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RTC Las Vegas & Double Decker Buses


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So I just got back from Las Vegas on Sunday and the transit there is really nice. I immediately noticed the cleanliness of the buses (even the ones on The Strip). Then again, I was coming from Philadelphia, which has some of the dirtiest buses and trains I've encountered in the US. RTC Las Vegas seems to run mostly on a grid system (routes that don't go downtown naturally don't go out of their way) and color-codes routes based on frequency (15, 20, 30, 50-60 mins). A very easy to understand and utilize system. Fares are mostly reasonable as well ($3 for a 24hr pass, $6 for the strip). You can even pay with your phone via dedicated app as well (no Apple Wallet functionality yet) The fleet is comprised of a few NABI 40-LFWs and mostly XN40s, XN60s and Enviro 500s. The setups on the Xcelsiors (both 40 & 60) are unusual in that the rear-door is far closer to the the front of the bus than standard, and the rear doors also feature a wheelchair ramp in addition to the one in the front door. IIRC, there is also space for 3 wheelchairs rather than the standard 2. The front of the buses are arranged in aisle-facing seating, while the rear of the bus is forward-facing. The buses also feature a bicycle stop button to let the driver know a passenger is going to retrieve their bike.

The highlight by far was the Enviro 500s. RTC is 1 of 5 agencies that use them (they're all located on the west coast). I've been on the TD Astromegas that Megabus uses, but the Enviro 500s feel just as nice (the Astromegas are basically a transit bus in suburban configuration). RTC has two types, ones with a single staircase that are now used on standard routes and ones with two staircases that are used for service on The Strip. They accelerate quickly, can seat a lot of people (trade-off being not a of standing capacity, even the short people had to bend a little walking in the upper area and the staircase(s) take up a lot of space. Honestly, I think these buses have some potential in Chicago (on the appropriate routes, pesky overhead clearances). I think these could definitely be introduced most places where artics are currently in service (and could even replace the 4000s come retirement). One such place is on some LSD routes (the LaSalle & Michigan express routes & the 26). The 124 & 125 might also be good candidates as well. The buses are 42ft-44ft long, so places where artics might have trouble turning they'll have an easier time, so 151 & 156 maybe?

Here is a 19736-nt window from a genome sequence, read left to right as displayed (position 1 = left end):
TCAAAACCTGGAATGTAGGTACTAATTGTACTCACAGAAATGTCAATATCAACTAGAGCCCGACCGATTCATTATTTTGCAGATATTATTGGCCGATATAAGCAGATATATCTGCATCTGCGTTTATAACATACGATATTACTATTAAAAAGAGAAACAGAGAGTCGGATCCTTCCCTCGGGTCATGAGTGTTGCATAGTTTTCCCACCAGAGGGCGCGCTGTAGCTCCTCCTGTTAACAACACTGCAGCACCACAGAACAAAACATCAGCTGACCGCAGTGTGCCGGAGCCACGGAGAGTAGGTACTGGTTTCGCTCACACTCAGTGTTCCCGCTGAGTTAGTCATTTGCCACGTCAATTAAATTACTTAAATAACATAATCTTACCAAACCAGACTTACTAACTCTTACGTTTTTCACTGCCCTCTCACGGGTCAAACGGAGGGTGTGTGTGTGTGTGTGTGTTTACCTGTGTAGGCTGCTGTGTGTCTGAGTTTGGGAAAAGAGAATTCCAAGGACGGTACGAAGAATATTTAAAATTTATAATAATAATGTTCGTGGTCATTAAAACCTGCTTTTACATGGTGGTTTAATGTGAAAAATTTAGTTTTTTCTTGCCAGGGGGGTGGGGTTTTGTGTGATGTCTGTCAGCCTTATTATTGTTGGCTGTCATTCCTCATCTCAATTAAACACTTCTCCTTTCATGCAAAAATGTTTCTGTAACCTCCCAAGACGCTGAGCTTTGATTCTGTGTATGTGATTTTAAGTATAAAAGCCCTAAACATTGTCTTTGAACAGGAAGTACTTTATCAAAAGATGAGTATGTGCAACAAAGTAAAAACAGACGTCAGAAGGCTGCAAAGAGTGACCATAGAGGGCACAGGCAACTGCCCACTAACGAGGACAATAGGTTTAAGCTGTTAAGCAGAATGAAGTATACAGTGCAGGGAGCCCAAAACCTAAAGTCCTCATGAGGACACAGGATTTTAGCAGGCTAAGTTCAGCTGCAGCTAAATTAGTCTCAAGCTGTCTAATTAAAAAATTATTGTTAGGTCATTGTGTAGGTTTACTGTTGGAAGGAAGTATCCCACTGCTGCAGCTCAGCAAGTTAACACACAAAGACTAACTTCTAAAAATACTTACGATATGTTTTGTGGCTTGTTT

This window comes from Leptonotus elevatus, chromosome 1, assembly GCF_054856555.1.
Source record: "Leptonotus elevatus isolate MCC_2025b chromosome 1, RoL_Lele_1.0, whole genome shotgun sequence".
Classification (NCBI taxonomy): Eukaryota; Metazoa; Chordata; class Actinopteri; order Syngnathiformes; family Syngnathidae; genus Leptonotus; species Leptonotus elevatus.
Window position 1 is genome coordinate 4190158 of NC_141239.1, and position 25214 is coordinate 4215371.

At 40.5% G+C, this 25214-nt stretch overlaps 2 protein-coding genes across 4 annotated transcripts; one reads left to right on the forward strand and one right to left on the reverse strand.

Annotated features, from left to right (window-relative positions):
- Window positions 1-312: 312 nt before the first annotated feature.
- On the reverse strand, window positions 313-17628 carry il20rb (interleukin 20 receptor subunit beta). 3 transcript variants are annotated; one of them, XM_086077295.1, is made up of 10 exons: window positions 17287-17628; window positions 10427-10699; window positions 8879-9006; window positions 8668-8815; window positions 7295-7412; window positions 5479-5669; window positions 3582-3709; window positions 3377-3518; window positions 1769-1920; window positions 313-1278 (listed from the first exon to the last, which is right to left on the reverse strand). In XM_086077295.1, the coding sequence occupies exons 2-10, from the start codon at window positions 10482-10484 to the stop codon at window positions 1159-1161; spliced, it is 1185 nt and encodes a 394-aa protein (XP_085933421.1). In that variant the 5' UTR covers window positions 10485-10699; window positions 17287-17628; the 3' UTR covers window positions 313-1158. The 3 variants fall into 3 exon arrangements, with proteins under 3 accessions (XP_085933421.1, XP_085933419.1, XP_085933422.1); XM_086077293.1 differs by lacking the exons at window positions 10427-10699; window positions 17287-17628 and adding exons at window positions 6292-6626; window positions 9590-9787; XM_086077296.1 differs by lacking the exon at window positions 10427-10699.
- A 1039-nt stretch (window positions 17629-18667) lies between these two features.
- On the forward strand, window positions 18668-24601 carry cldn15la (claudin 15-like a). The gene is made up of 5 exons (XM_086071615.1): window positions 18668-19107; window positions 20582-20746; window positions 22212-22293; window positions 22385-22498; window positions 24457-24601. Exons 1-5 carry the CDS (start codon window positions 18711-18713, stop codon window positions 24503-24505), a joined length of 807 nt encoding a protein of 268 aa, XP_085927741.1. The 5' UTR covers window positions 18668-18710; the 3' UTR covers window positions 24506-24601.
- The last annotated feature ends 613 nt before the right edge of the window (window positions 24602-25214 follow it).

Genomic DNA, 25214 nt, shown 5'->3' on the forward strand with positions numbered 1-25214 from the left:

All in all, I had a really great time using the RTC transit system. My only big complaints were underutilization of some of their transit centers (for example, The U of Nevada-LV transit center has 1 dedicated route serving it, with 4 bus bays and 3-4 other routes that could easily serve it with a 5 min or less deviation. Additionally, because the system is so grid-based, I wish they explored more options with timed transfers, especially in areas where 2-3 routes, especially low-frequency routes, congregate. I think this is especially important because the buses are either EW or NS and very few cross town diagonally (one route heads due east, then due north, then vice versa and another runs diagonally SE/NW and that's about it) so transfers are critical.

If anyone wants to see pictures, I have them. Hopefully Pace picks up some XN40s (or even XN60s for the 352) in the future.

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